Related News

Home » Feature » Education

Meeting the needs of all pupils

SHANGHAI Rego International School will perform "Alice in Wonderland" this summer, an apt interactive drama program considering this is the Year of the Rabbit.

Eileen George, a SENCO (special education needs coordinator) and learning support teacher from Britain, is thrilled to be working with the drama teacher and the rest of the staff to make this a memorable and happy experience.

"I always think one of the great ways for extending and challenging 'whole child' learning for pupils, whatever their skills and needs, is by working on a school play," says George.

The strengths and talents of every child can be celebrated through the careful process of drama and then shared during a performance with an audience of peers and parents.

George organizes the provision of education for pupils with special education needs in schools together with their teachers and parents.

"Some schools call this role an 'INCO,' which is short for inclusive coordinator," explains George.

This is because at schools, teachers such as George like to think that they are working toward an inclusive education for all; whatever a pupil's particular needs, difficulties, talent and/or disability.

Before George made her decision to move to Shanghai last year to continue her education career of 20 years, she had visited China several times in the past 10 years, with footprints covering Hong Kong, Beijing, Fujian, Hunan and Hubei provinces.

"I am interested in bilingual and trilingual pupils, having taught in London to pupils of many nationalities," says George. "I was keen to work with the skills and needs of pupils in an international school, as well as exploring the work done for pupils with a range of special educational needs."

George is now here with her family - including two children aged 10 and 14. She says she loves China and hopes to be here with her family for the long term.

"I work with great colleagues and really enjoy the pupils I work with," George adds. "There never seems to be enough hours in the day to do everything. I think I could do with at least two of me!"

The principle for her work is the quality of the interaction between teacher and pupil, between teacher and teacher and between teacher and parent. "Quality not quantity," George emphasizes.

She strongly recommends the "Quality Circle Time" education model with either secondary or primary school students.

It is a cooperative way of learning from each other, adults and pupils, and also helping each other's difficulties, as these are able to be shared and discussed in a safe, confidential and caring way.

This model was established by Jenny Mosley in Britain and George worked with her at The London Institute of Education. This model can even be done with a circle of parents.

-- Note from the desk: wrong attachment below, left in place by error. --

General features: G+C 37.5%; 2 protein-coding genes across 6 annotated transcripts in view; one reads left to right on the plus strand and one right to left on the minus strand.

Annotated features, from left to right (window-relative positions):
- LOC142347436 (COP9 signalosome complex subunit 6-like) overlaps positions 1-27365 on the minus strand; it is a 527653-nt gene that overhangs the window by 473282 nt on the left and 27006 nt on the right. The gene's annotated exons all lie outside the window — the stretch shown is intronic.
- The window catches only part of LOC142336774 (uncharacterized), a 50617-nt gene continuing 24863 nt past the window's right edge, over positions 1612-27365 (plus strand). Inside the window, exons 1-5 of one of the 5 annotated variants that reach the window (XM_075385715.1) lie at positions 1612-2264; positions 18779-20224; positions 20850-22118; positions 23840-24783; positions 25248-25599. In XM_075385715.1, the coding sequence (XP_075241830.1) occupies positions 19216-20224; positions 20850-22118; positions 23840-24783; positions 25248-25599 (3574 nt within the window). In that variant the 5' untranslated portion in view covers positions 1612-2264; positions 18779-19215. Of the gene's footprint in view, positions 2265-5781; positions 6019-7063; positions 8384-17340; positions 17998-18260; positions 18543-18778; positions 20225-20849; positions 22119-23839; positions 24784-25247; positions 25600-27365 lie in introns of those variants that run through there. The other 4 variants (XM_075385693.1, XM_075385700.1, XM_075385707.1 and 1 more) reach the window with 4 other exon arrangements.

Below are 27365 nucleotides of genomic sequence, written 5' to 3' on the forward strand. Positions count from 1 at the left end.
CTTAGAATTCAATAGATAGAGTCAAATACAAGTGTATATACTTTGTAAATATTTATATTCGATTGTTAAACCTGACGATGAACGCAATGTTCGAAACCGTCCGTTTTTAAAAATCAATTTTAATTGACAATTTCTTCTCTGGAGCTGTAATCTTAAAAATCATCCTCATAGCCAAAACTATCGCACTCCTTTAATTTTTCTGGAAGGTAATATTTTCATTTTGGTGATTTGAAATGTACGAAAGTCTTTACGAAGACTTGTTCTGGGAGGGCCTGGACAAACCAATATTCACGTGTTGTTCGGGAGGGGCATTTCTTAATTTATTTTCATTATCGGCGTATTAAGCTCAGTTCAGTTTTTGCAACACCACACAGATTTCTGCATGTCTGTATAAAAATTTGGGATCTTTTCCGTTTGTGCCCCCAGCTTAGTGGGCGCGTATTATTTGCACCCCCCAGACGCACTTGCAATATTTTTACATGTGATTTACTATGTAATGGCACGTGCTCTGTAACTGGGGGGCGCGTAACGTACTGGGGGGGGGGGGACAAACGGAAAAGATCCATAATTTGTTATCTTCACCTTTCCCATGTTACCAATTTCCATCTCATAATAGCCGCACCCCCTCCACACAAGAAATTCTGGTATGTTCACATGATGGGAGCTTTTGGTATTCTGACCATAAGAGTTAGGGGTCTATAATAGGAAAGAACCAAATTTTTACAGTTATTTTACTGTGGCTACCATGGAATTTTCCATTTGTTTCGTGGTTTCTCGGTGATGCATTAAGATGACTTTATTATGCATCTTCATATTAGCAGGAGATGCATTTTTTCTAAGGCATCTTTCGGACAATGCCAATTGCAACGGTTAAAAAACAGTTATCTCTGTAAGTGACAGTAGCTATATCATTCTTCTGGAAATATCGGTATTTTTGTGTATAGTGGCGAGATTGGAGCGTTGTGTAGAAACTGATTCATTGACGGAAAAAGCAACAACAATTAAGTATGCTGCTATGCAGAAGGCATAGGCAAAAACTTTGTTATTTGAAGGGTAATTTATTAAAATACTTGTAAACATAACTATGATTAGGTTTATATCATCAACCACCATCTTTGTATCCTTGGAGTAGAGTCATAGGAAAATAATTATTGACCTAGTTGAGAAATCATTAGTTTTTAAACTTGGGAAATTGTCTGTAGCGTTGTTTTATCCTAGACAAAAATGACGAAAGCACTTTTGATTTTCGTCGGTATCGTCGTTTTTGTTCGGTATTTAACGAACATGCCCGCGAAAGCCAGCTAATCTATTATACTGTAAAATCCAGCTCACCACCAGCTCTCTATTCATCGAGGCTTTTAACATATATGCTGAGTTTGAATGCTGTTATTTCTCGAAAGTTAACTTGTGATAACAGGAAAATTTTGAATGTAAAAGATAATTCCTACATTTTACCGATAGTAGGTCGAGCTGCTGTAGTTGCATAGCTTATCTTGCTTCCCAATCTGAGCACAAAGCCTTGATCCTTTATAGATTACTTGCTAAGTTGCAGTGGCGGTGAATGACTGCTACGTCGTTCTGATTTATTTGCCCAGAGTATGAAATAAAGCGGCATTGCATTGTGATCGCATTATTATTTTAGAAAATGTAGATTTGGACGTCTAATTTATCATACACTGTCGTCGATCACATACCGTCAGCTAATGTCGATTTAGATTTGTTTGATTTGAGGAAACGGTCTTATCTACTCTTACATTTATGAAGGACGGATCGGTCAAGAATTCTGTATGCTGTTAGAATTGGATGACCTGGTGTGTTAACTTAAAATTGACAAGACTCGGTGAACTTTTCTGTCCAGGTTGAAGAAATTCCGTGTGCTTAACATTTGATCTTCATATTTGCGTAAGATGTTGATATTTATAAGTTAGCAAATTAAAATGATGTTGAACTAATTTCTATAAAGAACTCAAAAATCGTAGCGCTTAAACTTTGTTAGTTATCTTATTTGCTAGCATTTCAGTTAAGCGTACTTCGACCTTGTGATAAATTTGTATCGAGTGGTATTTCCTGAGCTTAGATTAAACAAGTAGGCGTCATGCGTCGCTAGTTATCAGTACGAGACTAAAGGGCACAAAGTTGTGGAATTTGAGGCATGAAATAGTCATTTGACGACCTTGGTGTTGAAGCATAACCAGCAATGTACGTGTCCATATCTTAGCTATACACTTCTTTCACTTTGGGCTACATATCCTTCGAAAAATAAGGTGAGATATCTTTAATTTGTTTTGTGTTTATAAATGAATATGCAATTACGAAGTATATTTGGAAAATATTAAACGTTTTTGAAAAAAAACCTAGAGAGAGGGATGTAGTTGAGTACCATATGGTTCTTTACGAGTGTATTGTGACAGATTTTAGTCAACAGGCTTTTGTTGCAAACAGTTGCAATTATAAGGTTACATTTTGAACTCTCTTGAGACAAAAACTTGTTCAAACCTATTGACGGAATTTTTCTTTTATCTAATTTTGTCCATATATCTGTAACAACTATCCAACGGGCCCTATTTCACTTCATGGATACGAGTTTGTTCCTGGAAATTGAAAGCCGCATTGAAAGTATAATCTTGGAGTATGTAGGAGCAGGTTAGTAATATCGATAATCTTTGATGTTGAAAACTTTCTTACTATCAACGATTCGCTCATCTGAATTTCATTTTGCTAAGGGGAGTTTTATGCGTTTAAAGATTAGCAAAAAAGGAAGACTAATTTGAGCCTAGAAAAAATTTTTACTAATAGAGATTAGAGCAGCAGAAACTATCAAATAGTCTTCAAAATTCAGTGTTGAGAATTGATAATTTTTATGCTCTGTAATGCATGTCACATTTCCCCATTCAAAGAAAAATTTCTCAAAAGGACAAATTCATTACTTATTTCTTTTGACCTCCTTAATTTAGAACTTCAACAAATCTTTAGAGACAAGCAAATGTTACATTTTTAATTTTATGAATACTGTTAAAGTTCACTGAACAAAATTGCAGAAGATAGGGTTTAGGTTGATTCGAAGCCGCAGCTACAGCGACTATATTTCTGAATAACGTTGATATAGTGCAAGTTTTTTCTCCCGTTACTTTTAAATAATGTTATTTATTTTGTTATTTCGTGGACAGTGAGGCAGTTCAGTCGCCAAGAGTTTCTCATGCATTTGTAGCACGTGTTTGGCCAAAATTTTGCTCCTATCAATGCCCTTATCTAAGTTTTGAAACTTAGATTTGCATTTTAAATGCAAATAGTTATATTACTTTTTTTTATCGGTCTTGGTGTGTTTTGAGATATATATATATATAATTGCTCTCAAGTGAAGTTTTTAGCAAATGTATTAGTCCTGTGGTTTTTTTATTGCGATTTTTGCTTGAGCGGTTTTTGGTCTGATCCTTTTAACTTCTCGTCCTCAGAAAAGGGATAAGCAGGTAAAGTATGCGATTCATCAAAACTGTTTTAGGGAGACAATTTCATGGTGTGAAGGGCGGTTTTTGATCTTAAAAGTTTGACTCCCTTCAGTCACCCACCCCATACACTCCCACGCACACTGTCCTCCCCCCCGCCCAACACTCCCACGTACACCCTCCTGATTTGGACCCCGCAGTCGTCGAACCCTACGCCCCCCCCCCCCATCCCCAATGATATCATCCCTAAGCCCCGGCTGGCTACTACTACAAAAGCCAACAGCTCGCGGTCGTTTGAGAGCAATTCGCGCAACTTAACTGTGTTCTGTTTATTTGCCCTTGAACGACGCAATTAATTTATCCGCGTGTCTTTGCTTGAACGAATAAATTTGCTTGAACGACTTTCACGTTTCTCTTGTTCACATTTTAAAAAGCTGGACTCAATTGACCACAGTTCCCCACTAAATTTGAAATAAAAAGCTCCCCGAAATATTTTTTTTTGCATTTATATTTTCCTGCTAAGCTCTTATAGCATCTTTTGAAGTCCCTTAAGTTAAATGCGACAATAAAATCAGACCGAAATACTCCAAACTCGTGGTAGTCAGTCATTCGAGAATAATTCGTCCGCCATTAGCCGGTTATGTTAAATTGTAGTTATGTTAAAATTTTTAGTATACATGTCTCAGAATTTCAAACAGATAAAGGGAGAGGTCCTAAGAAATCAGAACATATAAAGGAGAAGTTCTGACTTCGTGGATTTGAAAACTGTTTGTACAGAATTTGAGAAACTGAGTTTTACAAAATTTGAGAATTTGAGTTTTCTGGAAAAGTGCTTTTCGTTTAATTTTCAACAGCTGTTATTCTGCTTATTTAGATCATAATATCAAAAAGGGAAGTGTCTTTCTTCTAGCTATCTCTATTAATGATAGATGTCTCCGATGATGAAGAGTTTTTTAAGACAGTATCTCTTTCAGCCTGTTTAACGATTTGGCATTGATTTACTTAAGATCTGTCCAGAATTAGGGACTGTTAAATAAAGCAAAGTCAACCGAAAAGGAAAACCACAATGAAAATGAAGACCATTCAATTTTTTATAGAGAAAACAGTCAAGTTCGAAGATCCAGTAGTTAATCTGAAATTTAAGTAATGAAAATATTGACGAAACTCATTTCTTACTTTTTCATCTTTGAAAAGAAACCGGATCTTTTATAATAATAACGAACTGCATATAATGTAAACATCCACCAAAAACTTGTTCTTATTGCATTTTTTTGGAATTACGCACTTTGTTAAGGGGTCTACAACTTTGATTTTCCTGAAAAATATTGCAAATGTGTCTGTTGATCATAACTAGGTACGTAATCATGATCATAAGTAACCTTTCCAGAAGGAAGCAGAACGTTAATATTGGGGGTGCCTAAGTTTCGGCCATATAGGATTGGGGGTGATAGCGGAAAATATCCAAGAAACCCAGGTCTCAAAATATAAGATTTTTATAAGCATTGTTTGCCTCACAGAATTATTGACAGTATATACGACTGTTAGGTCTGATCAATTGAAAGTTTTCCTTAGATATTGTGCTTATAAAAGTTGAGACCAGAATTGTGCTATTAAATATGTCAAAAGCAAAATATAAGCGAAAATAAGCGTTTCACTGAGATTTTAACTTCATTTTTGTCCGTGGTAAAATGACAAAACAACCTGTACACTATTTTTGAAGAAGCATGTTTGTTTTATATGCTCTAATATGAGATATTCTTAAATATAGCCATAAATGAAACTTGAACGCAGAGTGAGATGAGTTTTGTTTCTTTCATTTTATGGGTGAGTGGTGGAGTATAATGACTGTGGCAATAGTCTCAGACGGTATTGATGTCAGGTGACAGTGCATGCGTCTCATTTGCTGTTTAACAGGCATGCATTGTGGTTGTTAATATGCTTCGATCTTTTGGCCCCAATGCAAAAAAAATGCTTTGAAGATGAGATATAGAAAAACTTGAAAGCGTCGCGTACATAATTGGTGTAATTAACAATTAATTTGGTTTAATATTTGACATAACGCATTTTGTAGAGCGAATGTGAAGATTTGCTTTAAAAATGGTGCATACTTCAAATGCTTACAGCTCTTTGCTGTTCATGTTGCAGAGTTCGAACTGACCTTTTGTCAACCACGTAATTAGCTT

With one year's work here, George has already made some suggestions for special education in international schools in Shanghai.

"I think all schools here are aware that their students are unique and have strengths and weaknesses. But we are only human after all," says George.

She emphasizes that all people will have a special need at some time in their life, as they experience loss or separation and they will experience the death of a loved one. This emotional need will affect the learning and for a child these losses and changes need acknowledging and support. People can have many gifts and talents yet also have a disability or an educational need. And often it is the learning style that needs to be addressed.

"School is a good place to be able to support this, together with parents," adds George. "Inclusive education is something many teachers are aware of and have been trained in."

This "inclusive" approach benefitted everyone in Rego. The whole school is fitted with sound-absorbent boards on the ceilings and in the music hall. This makes the school a wonderfully clear sound space and is similar to the sound quality in a concert hall.

At a primary school where she worked in London, a young girl who joined had a severe visual impairment. The school was an old Victorian building with narrow corridors and concrete stairs.

However it was decided that as her learning needs could be met by the teachers and teaching assistants in her class, it was only the physical building that needed to be adapted. So to help her climb the stairs, the edges of the concrete stairs were painted white. This was such a good idea that it helped other children, also staff, up and down the stairs and it was kept regularly painted, long after she had left.

"This is why we often hear the saying among teachers - what is good for a pupil with a special educational need will also be good for all pupils," concludes George.


Copyright © 1999- Shanghai Daily. All rights reserved.Preferably viewed with Internet Explorer 8 or newer browsers.

沪公网安备 31010602000204号

Email this to your friend